Industry Market Trends
Should Manufacturers Use Big Data to Prevent Cyber Attacks?
July 23, 2013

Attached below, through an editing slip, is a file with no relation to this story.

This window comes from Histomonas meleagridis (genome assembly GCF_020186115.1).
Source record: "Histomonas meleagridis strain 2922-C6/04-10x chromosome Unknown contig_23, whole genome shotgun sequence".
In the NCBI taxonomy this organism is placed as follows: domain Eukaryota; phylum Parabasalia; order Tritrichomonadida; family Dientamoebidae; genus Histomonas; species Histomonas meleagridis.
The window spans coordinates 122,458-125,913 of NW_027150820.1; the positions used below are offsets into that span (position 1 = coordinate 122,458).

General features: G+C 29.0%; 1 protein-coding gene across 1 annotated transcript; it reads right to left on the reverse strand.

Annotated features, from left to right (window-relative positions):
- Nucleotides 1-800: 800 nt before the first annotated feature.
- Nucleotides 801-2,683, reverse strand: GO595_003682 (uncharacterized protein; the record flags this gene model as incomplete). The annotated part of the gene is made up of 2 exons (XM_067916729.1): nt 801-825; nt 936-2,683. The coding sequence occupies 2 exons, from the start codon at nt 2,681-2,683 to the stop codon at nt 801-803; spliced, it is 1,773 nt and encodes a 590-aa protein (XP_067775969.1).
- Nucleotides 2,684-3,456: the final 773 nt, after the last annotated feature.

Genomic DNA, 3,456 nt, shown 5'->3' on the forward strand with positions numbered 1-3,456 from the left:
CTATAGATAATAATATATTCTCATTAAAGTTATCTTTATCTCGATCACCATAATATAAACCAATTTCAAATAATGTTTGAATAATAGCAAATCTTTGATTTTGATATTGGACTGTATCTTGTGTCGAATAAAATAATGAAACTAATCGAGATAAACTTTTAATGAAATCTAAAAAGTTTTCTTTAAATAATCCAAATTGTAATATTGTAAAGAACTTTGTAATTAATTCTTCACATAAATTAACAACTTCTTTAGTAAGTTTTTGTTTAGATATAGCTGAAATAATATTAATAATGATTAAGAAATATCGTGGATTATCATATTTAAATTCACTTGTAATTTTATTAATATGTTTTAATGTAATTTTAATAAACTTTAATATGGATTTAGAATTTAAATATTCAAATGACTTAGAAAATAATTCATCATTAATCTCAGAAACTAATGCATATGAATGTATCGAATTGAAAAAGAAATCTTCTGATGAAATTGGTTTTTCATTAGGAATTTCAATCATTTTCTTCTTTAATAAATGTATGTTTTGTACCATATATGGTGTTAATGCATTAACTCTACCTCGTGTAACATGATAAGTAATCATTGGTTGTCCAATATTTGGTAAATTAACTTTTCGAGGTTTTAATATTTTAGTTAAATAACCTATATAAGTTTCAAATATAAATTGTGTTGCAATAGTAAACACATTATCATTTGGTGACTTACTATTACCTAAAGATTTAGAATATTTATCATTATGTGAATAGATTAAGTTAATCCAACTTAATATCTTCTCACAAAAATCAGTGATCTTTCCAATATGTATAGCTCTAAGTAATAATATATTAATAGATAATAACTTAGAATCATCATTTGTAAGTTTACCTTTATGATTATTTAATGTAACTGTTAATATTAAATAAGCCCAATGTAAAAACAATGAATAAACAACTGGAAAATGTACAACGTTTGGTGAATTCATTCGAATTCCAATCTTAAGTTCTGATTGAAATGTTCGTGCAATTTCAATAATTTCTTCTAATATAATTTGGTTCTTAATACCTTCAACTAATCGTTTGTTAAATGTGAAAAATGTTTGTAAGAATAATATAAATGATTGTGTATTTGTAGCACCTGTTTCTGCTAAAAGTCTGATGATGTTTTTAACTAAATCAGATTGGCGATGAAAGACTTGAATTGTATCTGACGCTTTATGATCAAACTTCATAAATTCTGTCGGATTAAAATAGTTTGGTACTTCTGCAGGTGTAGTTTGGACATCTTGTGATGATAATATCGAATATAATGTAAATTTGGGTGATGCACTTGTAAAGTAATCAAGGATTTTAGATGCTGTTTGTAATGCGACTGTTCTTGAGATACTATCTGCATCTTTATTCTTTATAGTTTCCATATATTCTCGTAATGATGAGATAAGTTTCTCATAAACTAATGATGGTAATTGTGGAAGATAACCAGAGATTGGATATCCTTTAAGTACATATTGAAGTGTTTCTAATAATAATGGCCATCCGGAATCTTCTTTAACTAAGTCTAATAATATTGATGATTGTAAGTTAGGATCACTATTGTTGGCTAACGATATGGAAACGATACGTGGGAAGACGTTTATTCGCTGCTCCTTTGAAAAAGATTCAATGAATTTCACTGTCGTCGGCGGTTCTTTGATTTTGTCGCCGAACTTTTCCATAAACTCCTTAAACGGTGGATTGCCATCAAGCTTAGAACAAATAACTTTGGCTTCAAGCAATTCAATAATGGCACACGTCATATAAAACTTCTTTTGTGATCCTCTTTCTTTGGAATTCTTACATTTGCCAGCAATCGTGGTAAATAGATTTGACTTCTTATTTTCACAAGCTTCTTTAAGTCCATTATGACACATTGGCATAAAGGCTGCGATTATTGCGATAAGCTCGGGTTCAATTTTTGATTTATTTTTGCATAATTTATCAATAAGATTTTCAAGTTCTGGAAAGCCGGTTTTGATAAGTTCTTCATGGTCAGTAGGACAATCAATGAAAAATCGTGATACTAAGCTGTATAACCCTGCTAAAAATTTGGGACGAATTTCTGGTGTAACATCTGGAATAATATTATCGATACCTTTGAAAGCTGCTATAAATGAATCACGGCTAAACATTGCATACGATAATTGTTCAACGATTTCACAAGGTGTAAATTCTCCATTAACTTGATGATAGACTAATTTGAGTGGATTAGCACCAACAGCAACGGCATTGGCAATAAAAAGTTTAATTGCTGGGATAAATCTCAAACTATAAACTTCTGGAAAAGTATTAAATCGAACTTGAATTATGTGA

Manufacturers have become highly attractive targets for cyber attackers, which can steal and sell the huge amounts of data they produce. But manufacturers can fight back by using Big Data, tying together supply chain systems, functionality, and network information to gain meaningful insight into security flaws and events. A report released Monday estimates cybercrime's impact on the economy to be between $100 billion and $500 billion annually. For manufacturers, stolen corporate intellectual property, technology, and designs can be monetized by competitors and result in tremendous financial losses. Additionally, the downstream impact can be significant if there is a product tampering or a regulatory violation due to information that has been compromised. "To put it into perspective, there was a manufacturer who lost the design of a new part they were about to launch in the market, and they see it as a billion-dollar loss," Kelly Bissell of Deloitte & Touche LLP told IMT. Bissell leads Deloitte's Information and Technology Risk Management and Global Incident Response practices and went on to explain that stolen intellectual property tends to be recreated in the market and reduces market share for the victim. "There's not a board that I know of that doesn't have security as a major risk initiative that they are worried about, and I have probably sat down with over 20 different boards this past year," said Bissell. "Our cyber security is our national security, which is our economic security," Brian Raymond, director of technology policy for the National Association of Manufacturers (NAM), told IMT. Manufacturers of all types can be at risk, including consumer goods companies, high-technology producers, pharmaceutical firms, automotive manufacturers and suppliers, and aerospace companies. From companies with only a few employees to world-class organizations, all businesses can be vulnerable. "The level of sophistication that manufacturers have with their software is at the same or higher level of other industries," said Raymond. "What every company is faced with, no matter the size, is the advanced persistent threat that's out there," he added. Can Big Data help security? The answer depends on how much companies have used Big Data sets. Bissell said businesses that already use Big Data can integrate security software into their analytics programs to watch for anomalies in security-related activity. But it remains a double-edged sword. If a company does not install adequate security measures on the data itself, then any cyber attacker that is able to gain access to the data will instantly have access to a larger array of internal information that could further compromise the business and its operations. What many companies are trying to do is combine their internal data warehouses along with other data sets from partners and suppliers to bring more contextual information to that data. "They can use a lot of data to determine behavioral issues and to detect security issues or anomalies in their data flow where something has gone wrong or data is leaving the environment where it shouldn't be," Bissell explained. An RSA Security Brief advises organizations to "move to intelligence-driven security, which relies on security-related information from internal and external sources to deliver a comprehensive picture of risk security vulnerabilities." The security brief goes on to say, "By incorporating big data security programs, organizations gain richer context for assessing risk in learning what's 'normal' for a particular user, group, business process or computing environment." Irfan Saif of Deloitte's Security and Privacy practice told IMT there are a number of steps manufacturers can take to assess the threat landscape of their businesses. Saif suggests companies should first ascertain what needs protecting and where it sits. It might be as straightforward as employee information or as challenging as source chemicals of hazardous materials. Then look at the threat landscape. What are the threat vectors, such as the supply chain, business partners, contractors, or outsource systems. Third, what are the company's responsibilities? Consider contractual and regulatory compliance to help determine the threat-tolerance level. Each of these things must be examined in order to define a Big Data security program. "Then you've got to start thinking about how you aggregate the right information within the organization -- to the extent you have it -- in order to be able to do the right level of analytics, so that you can manage your risk," Saif said. From a cost-entry perspective, cyber security is not limited to large manufacturers. "There are a number of solutions available that make it practical for smaller entities to 'get in on the game,' since they have similar analytics for their product supply chains and business solutions," Saif noted. Manufacturers would also benefit from government help. Raymond stated that NAM member companies want the ability to know what the threats are beforehand and "the government to share more information about the threats they have insight into." Raymond stated that the government does not share classified information or disclose what may be perceived as national security information. NAM is working in Washington to push legislation that would result in more information collaboration between the government and the private sector.